521 entries from 61 countries… And the MAKE A DIFFERENCE project has been picked as one of the 15 finalists…

After convincing myself, (and reading again), I realized that this was no fluke…

We were finally being accepted for the work that we do…

The Staples Youth Social Entrepreneur Competition’s purpose is to discover and recognise creative, inspiring ways in which young people are changing the world….

And as a BHUMIan, the fact that we got picked from among several hundred deserving nominations from around the world, is a matter of immense pride… If you’re a Bhumi volunteer, I’m pretty sure you’re feeling euphoric too…

Anyhow, the competition isn’t done yet.. Go to http://changemakers.net/en-us/competition/staplesyv to vote for the most deserving candidate….

Check out MAKE A DIFFERENCE, COCHIN's Voting Made Easy section for more detailed info on how to vote…

Three Cheers for everyone at MAD Cochin & MAD Pune as well :)

Sunday, November 2, 2008

Speak Out: Flash Card Games

1.Crisscross Bingo:

Materials Required:

1.Bingo board - a grid with:
Rows - Verbs from the verb set assigned;
Columns - Subject (I/He/She/It/We/They)
2. Pair of dice –
Verbs and Subject on each

How to Play:

Step 1: A child rolls the dice

Step 2: He/She makes a sentence with the combination

Dice 1: He; Dice 2: Walk
Sentence: He walks to school

Step 3: On the bingo board, the child needs to write his/her name in the grid that corresponds to He and Stand. The first child to make a straight line (like cross and naught) is the winner.

The dices and board are available on:

2.Memory game: Cards placed face down.A child tries to match a picture with its corresponding flash card.Kids were so excited that they decided to complicate it further by shuffling the order after each chance!! So it took some time to finish the game.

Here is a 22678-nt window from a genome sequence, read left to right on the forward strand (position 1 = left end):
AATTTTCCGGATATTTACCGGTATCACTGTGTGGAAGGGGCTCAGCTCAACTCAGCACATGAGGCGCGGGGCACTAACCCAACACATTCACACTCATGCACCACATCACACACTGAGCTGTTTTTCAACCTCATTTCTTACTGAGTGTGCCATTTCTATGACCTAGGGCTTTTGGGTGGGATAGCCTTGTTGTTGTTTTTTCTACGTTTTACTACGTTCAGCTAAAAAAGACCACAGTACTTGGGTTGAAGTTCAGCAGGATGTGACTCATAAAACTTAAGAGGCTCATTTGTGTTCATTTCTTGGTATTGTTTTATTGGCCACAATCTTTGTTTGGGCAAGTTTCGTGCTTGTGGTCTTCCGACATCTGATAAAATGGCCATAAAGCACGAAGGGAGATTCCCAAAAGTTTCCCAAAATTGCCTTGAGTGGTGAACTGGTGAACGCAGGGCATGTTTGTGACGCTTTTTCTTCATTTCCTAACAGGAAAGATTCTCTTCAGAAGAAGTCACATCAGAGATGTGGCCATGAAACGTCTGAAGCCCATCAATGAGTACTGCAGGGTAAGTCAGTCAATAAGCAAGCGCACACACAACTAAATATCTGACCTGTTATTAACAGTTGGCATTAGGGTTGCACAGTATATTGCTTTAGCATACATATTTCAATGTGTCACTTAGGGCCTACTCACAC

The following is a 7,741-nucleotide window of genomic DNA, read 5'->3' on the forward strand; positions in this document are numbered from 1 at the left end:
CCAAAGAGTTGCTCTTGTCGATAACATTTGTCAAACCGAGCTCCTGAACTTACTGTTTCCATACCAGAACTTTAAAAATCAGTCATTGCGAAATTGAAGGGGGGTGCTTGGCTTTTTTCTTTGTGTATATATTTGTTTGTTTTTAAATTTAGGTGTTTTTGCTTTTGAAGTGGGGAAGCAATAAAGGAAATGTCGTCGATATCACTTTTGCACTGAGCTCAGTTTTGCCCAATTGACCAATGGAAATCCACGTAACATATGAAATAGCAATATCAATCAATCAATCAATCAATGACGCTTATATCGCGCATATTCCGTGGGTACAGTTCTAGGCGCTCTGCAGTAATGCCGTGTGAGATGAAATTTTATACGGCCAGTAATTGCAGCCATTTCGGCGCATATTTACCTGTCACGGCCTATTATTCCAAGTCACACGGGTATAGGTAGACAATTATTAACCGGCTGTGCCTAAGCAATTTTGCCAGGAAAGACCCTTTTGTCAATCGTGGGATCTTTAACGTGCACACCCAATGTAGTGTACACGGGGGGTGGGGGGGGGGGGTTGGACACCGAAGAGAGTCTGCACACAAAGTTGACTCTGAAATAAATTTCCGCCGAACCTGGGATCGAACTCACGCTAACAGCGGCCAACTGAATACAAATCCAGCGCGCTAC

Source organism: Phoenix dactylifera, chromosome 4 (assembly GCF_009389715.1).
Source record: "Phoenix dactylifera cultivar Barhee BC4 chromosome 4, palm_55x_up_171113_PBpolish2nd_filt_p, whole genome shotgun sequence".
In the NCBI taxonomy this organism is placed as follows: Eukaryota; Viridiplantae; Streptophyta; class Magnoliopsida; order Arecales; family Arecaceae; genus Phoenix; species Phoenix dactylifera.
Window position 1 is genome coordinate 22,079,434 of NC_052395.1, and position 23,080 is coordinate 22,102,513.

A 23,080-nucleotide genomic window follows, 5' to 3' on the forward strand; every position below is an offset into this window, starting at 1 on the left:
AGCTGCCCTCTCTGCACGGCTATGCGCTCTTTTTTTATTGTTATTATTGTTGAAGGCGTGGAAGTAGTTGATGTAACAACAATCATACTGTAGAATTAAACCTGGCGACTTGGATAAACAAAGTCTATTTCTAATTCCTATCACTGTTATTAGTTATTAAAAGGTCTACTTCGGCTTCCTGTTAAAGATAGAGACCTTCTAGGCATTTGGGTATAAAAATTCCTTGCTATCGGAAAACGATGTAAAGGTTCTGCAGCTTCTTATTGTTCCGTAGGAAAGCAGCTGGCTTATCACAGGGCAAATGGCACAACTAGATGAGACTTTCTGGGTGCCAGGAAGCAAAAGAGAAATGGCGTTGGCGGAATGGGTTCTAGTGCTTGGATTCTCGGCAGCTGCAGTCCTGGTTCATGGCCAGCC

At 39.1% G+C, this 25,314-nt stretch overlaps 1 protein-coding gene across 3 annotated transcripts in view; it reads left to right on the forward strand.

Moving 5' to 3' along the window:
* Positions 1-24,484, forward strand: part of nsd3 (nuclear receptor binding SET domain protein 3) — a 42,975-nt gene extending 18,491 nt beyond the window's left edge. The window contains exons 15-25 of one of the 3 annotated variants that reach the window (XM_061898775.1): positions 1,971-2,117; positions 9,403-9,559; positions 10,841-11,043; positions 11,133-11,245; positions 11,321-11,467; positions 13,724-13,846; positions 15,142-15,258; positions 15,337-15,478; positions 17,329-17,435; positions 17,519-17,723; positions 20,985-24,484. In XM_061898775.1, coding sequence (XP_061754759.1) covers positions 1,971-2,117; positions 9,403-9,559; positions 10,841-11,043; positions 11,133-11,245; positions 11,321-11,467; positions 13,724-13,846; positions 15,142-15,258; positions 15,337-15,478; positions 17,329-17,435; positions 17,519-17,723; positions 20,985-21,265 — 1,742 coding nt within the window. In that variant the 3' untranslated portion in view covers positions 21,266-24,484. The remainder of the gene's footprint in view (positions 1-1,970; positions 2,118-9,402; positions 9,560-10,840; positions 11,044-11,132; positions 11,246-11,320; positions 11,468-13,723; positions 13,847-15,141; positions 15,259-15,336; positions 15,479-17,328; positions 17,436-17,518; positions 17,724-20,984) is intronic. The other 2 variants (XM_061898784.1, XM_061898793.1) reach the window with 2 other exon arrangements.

After making a right pair, the child has to say the substitution chart with actions for that verb.

3."Stop!! Thats mine!": This game is played one at a time. A child is given a picture card. The remaining cards (9) are put down one after another by the moderator. The child needs to hit and say STOP when his/her picture's flash card is put down.

4. "Make your pair": Picture cards (P) should be separated from flash cards (F) and shuffled. Every child is given 1P and 1F.A child starts the game by putting down a F card.The next child, picks it up, chooses to retain, drops another/same F card.The game goes on till one manages to find his/her pair.

NOTE: The picture card should be retained throughout the game!

During all games, children were asked to make sentences with a subject(he/she/you) + verb.

Cross posted from the BHUMI, Chennai Blog

Training for Speak Out Volunteers

Make a Difference (MAD), Cochin has played an invaluable role in shaping Speak Out. While BHUMI identified orphanages to start this project at, MAD brought The Teacher Foundation (TTF, Bangalore). The aim was to equip Bhumians with methodologies, ideas, and tips to make these English classes interactive and energetic. Little experience in teaching made this training mandatory for all our Speak Out volunteers. BHUMI will always be grateful to MAD for bringing one of the best and experienced trainers in the country.

Due to a large strength, the trainers decided to split the group into two batches (of 30 each). The two-day training programme was nothing like long, monotonous lectures. Volunteers were on their feet throughout the session, playing every activity that we would be taking back to our classrooms. In the 8-hour classes, volunteers dirtied their hands with fabric paint, composed jazz tunes, mimed short plays, and actively participated in group discussions. This way they were able to relate to the possible outcomes of implementing these activities with their batch of children.



Feedback from a few volunteers:

“I honestly thought it would be some kind of theory session where someone would teach us how to teach! I had loads of fun and felt really childish after a really long time!! Plus learnt and lot and got a better perspective to the classes.”

What the training could have offered in addition: “A syllabus, in the sense, in school we were taught nouns first and then verbs and so on. So, a certain order alone can be given. Otherwise, it was great! :)”
- Uma Sekar, Volunteering at Dr.P.V.Rao School